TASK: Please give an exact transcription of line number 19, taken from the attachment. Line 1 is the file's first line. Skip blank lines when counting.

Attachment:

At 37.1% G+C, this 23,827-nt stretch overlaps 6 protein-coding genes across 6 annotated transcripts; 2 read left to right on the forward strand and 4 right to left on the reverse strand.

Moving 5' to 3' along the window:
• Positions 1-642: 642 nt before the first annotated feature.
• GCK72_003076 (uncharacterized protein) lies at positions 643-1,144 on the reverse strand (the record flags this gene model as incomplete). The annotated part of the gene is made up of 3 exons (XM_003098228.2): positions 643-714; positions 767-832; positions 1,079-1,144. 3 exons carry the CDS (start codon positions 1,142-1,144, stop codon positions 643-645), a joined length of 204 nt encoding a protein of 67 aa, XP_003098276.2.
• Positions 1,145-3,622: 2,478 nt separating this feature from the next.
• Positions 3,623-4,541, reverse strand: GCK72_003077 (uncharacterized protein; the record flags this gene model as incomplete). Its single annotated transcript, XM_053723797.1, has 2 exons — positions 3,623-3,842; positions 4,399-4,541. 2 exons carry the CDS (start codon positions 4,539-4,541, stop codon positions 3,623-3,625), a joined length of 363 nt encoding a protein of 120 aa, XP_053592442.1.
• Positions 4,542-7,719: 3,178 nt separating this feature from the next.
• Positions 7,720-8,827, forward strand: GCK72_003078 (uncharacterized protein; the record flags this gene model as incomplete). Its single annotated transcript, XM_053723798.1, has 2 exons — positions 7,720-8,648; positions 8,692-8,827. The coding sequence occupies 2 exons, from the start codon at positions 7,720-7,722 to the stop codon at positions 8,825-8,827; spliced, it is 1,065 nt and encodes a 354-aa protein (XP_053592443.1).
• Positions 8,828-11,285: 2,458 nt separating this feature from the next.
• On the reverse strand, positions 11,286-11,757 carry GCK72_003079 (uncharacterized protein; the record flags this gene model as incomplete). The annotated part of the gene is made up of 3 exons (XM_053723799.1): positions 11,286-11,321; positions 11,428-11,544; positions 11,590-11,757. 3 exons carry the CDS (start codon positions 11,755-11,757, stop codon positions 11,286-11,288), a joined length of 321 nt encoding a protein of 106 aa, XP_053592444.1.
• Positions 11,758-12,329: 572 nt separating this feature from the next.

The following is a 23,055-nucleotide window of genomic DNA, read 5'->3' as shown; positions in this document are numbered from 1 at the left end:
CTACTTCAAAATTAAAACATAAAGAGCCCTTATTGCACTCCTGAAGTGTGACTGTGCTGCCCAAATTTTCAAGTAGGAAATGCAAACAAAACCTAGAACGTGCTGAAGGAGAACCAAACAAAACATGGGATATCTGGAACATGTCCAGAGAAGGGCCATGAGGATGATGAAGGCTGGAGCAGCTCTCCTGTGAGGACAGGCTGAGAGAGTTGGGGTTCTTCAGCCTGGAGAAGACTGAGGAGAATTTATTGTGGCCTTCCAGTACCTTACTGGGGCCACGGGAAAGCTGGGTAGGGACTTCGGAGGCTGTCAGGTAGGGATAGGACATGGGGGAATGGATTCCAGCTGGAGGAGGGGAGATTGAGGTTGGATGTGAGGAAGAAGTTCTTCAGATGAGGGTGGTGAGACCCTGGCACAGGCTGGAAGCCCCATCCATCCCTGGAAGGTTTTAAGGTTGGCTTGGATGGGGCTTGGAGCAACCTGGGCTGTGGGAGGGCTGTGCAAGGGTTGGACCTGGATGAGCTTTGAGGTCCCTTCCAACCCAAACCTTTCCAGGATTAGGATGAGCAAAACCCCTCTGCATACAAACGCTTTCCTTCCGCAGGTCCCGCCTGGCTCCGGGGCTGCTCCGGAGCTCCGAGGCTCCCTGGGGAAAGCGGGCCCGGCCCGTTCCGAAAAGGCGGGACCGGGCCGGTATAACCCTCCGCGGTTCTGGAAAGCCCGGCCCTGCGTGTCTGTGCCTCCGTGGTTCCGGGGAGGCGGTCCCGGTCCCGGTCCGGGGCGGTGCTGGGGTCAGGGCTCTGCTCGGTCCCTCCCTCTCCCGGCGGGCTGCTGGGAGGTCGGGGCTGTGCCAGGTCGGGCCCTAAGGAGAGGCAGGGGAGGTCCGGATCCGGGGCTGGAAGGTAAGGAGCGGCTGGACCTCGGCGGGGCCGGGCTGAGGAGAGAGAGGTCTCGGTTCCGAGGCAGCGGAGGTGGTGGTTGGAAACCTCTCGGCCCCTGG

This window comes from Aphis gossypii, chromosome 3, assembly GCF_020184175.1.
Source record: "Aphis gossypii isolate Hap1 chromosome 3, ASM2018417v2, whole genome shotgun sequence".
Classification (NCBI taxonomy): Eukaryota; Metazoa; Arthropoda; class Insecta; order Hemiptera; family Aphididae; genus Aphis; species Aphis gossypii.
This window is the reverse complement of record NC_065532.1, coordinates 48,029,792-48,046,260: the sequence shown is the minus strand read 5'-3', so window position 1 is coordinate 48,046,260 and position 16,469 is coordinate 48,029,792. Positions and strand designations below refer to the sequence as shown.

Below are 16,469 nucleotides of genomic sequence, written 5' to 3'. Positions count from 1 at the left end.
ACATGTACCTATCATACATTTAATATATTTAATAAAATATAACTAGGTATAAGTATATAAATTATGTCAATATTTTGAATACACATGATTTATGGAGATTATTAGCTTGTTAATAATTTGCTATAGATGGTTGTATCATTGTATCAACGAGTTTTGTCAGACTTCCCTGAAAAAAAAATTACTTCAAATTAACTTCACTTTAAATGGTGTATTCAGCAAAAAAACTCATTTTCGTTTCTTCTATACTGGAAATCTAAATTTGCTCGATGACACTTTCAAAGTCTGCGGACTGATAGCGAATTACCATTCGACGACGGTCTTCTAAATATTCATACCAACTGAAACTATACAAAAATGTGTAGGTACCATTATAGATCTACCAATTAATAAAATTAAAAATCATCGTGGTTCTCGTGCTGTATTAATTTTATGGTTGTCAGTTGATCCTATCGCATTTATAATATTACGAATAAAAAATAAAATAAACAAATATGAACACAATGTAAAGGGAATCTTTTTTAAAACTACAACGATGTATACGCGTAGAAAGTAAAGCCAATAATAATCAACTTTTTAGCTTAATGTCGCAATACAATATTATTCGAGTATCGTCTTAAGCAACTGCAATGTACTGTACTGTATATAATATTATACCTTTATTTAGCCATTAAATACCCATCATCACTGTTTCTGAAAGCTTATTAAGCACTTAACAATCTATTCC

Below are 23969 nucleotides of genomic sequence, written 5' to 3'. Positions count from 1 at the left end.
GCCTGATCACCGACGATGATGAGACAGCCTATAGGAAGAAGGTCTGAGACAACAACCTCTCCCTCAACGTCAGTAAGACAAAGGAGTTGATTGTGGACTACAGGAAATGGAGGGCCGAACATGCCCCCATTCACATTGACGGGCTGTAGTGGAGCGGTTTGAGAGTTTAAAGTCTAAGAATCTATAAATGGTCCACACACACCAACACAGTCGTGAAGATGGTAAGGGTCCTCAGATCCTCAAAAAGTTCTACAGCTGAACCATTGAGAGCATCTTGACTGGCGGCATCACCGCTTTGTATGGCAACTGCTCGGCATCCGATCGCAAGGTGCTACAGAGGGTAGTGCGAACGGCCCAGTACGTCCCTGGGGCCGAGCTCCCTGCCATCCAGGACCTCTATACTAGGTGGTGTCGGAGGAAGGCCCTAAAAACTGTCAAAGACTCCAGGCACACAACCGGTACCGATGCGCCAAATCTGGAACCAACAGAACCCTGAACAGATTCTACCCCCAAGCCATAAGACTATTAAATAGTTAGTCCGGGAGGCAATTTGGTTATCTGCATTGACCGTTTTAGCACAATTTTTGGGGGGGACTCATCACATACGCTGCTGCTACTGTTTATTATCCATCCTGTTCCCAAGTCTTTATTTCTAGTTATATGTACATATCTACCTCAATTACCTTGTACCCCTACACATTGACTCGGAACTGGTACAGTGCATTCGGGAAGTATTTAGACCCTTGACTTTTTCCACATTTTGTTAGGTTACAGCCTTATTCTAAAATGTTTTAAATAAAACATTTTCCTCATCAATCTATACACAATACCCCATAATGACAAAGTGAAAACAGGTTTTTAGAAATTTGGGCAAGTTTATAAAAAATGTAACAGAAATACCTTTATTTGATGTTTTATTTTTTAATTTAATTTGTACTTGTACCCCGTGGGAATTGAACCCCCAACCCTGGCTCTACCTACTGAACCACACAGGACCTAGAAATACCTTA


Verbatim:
ACATGTACCTATCATACATTTAATATATTTAATAAAATATAACTAGGTATAAGTATATAAATTATGTCAATATTTTGAATACACATGATTTATGGAGATTATTAGCTTGTTAATAATTTGCTATAGATGGTTGTATCATTGTATCAACGAGTTTTGTCAGACTTCCCTGAAAAAAAAATTACTTCAAATTAACTTCACTTTAAATGGTGTATTCAGCAAAAAAACTCATTTTCGTTTCTTCTATACTGGAAATCTAAATTTGCTCGATGACACTTTCAAAGTCTGCGGACTGATAGCGAATTACCATTCGACGACGGTCTTCTAAATATTCATACCAACTGAAACTATACAAAAATGTGTAGGTACCATTATAGATCTACCAATTAATAAAATTAAAAATCATCGTGGTTCTCGTGCTGTATTAATTTTATGGTTGTCAGTTGATCCTATCGCATTTATAATATTACGAATAAAAAATAAAATAAACAAATATGAACACAATGTAAAGGGAATCTTTTTTAAAACTACAACGATGTATACGCGTAGAAAGTAAAGCCAATAATAATCAACTTTTTAGCTTAATGTCGCAATACAATATTATTCGAGTATCGTCTTAAGCAACTGCAATGTACTGTACTGTATATAATATTATACCTTTATTTAGCCATTAAATACCCATCATCACTGTTTCTGAAAGCTTATTAAGCACTTAACAATCTATTCC